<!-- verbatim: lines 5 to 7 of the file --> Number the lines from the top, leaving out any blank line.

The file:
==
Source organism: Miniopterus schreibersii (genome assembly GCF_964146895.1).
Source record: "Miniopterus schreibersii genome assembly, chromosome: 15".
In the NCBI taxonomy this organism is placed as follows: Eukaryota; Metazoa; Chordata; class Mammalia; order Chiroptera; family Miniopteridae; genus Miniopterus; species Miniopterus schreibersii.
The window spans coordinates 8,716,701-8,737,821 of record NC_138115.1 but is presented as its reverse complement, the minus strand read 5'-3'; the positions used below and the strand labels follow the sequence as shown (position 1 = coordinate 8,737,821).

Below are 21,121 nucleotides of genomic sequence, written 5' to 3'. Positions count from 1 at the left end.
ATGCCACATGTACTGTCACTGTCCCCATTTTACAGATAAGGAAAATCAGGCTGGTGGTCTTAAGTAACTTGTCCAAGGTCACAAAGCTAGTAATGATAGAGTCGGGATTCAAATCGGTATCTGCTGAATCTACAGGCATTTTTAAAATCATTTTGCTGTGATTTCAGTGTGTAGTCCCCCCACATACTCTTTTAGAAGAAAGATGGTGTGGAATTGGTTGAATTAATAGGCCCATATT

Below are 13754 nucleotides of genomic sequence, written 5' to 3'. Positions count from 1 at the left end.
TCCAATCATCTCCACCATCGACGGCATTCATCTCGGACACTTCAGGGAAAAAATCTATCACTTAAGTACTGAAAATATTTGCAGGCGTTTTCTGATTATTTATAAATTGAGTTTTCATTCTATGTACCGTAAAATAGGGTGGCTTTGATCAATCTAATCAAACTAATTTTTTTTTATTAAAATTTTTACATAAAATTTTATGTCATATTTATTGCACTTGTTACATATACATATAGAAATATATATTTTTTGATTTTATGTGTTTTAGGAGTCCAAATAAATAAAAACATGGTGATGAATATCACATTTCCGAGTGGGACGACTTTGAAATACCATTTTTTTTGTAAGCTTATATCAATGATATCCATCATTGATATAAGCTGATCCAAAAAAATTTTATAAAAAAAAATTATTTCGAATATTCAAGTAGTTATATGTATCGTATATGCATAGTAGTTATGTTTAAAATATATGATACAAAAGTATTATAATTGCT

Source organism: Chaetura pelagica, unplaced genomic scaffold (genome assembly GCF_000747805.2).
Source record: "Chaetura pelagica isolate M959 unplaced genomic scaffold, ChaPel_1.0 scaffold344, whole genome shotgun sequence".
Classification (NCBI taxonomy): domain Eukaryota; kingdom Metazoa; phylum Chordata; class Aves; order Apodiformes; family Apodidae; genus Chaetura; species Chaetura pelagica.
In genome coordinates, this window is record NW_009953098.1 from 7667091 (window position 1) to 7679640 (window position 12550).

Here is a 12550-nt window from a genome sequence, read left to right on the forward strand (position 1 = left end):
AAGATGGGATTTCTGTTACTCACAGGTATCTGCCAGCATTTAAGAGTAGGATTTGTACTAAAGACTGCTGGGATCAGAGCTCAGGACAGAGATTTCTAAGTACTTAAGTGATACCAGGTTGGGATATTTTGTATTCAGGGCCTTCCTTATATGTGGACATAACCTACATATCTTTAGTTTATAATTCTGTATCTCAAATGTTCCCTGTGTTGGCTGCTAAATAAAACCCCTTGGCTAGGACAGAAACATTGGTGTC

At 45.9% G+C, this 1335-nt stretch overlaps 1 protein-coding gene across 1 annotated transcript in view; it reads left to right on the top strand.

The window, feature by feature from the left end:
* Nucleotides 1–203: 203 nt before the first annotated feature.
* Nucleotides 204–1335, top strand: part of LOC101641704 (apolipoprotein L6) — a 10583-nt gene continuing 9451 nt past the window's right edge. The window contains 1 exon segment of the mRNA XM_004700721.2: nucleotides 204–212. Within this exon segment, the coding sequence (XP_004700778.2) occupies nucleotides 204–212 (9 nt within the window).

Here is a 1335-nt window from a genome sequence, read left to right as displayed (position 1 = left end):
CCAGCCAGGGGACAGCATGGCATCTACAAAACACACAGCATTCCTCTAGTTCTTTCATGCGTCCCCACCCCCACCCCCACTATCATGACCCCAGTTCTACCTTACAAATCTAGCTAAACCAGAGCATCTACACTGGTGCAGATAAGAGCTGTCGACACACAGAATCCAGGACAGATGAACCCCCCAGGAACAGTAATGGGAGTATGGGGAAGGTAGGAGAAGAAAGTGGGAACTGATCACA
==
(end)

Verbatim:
Below are 21,121 nucleotides of genomic sequence, written 5' to 3'. Positions count from 1 at the left end.
ATGCCACATGTACTGTCACTGTCCCCATTTTACAGATAAGGAAAATCAGGCTGGTGGTCTTAAGTAACTTGTCCAAGGTCACAAAGCTAGTAATGATAGAGTCGGGATTCAAATCGGTATCTGCTGAATCTACAGGCATTTTTAAAATCATTTTGCTGTGATTTCAGTGTGTAGTCCCCCCACATACTCTTTTAGAAGAAAGATGGTGTGGAATTGGTTGAATTAATAGGCCCATATT

Below are 13754 nucleotides of genomic sequence, written 5' to 3'. Positions count from 1 at the left end.